As it turns out, Sadie knows, knows what a person is and how to pad right up to one and lick that person's hand and then her face, turning slightly and leaning into a wheelchair so that person can rest her hand, a loose and angled contraption with three fingers and heavy bulging veins, on her back ever so lightly, burrowing those fingers into her fur, throwing back her head, sightless eyes toward the ceiling, her smile so wide you can't bear to look at it for long because you feel yourself on the verge of bursting into tears, which would be a human thing to do, would make one certainly a person, too, but wouldn't be quite right under the circumstances.
Wouldn't be quite right because this room, the lunchroom of this huge facility, with a sort of funny not-quite-hospital smell and plastic chairs around the edges and social workers and therapists who have that earnest liberal arts vibe and groovy faded t-shirts from expensive islands and a leader of the program who has a digital camera to photograph the people with the dogs and a shiny bald head and the confidence that must come with knowing you are going to heaven if there is one and six dogs, from the polar bear sized Homer down to a teeny curly ball of fluff named Mica, and about thirty people who didn't come with the dogs, people in wheelchairs and careening around unsteadily and lying on the floor and leaning into the walls and clutching at my arm and reaching into my back pocket where I keep the pictures of Sadie--this room is full of joy.
It is the most joyful place, in fact, I have been in years, maybe ever, because the people--and feeling joy, that makes a person--are so joyful that they are shrieking with it, some of them, mouths open so wide I can see their tonsils, or so overcome by it that they are trembling with it, rippling all over from head to toe with it, throwing out their arms and throwing them around the dogs, the whole dog in the cases of the smaller ones, the neck or midsection or tail end of the larger ones, like Sadie, who licks and leans and makes a sort of vibrating whistling happy sound she doesn't make anywhere else, overcome herself, perhaps, with so much showing of joy, so much directed at her.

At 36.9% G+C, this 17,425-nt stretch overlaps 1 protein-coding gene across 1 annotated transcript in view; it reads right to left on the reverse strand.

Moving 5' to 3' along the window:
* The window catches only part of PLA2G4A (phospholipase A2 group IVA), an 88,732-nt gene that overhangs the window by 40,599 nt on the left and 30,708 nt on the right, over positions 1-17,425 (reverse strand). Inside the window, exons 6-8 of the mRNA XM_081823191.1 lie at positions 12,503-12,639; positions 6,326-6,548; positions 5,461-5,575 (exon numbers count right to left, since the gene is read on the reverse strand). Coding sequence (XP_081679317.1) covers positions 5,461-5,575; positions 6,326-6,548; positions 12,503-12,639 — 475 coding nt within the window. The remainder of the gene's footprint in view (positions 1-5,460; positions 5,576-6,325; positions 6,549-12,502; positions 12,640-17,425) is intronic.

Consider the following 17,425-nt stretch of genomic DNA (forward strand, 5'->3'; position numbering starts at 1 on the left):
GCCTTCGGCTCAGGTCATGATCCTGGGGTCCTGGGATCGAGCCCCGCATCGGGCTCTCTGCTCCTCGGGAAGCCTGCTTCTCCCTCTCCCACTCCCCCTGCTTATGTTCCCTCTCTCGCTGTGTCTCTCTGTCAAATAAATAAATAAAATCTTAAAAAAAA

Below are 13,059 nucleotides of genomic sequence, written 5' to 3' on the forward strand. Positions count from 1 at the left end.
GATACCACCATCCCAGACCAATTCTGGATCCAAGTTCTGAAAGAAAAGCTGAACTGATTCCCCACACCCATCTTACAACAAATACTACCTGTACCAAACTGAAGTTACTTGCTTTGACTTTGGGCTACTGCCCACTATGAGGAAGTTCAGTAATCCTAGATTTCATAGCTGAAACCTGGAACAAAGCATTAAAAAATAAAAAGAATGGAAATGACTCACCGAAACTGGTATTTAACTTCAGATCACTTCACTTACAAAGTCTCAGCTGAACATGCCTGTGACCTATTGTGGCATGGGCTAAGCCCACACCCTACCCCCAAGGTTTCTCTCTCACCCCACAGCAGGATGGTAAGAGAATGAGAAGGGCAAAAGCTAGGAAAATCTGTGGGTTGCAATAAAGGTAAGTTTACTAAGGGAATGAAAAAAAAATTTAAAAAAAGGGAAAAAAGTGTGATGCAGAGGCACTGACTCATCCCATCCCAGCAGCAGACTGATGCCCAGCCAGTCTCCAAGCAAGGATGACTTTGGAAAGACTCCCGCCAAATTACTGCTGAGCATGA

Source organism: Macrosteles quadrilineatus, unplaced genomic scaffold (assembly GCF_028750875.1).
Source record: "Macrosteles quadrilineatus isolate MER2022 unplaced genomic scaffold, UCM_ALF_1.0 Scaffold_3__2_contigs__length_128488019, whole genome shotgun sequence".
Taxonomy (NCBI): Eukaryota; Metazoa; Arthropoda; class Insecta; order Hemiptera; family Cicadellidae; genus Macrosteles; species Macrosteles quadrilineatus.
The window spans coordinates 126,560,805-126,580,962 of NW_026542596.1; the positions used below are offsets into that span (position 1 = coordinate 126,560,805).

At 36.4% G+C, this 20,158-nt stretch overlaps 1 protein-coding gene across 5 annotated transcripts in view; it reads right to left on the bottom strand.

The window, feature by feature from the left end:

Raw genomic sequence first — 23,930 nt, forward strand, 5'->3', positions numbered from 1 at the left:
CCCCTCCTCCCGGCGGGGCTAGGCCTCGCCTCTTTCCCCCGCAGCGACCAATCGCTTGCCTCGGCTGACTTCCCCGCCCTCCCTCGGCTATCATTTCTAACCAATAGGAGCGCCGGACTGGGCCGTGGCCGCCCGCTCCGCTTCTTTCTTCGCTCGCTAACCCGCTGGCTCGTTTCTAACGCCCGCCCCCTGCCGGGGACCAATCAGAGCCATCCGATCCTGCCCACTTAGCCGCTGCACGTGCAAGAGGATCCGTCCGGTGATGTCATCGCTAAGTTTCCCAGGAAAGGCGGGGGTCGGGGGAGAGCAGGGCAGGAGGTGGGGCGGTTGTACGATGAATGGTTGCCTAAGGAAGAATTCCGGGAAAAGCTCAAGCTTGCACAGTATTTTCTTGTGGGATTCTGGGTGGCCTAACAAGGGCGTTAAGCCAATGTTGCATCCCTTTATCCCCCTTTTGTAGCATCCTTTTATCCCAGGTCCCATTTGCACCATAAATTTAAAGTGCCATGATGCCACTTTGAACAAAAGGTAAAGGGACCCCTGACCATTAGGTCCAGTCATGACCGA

What makes a person? Joy, and sorrow, too--the man who whispered, "Noreen died," in my ear each time I drew near until one of the earnest social workers explained, "He loved her. It was a very long time ago," and I looked closely at this man's face, his leathery black skin, his red stained sweatshirt, the mournful piece of spaghetti stuck to the top of his shoe and put my arm on his shoulder. He jerked; I realized he hadn't seen or sensed me. "Noreen," he said, shaking his head, and I could see his eyes were cloudy white all over. "I know," I said. "I'm sorry."
But most of all, I think, more than the joy or the sorrow (one thin line, remember?) is connection--that moment when a person becomes linked to you and you to them in that moment more meaningfully than anything else in the world because for the two of you, it is that moment--that is the moment of your life right then. Sadie knows this, always has, knows how easy and life-affirming it can be to simply connect. She brings me to it, takes me home remembering, valuing, wondering--wondering how many people like this there are in the world, people we just don't see.
Oh, Sadie. You are such a very good dog.
And finally, one last late note: the director always tells the people who come to visit with us in the lunchroom not to touch us, to touch the dogs but not the people. They never listen--they prefer the dogs, for the most part, but when one isn't right at hand, they reach out to me instead. And I close my hand around the hand on my arm, it is always my arm, and whisper, "Thank you."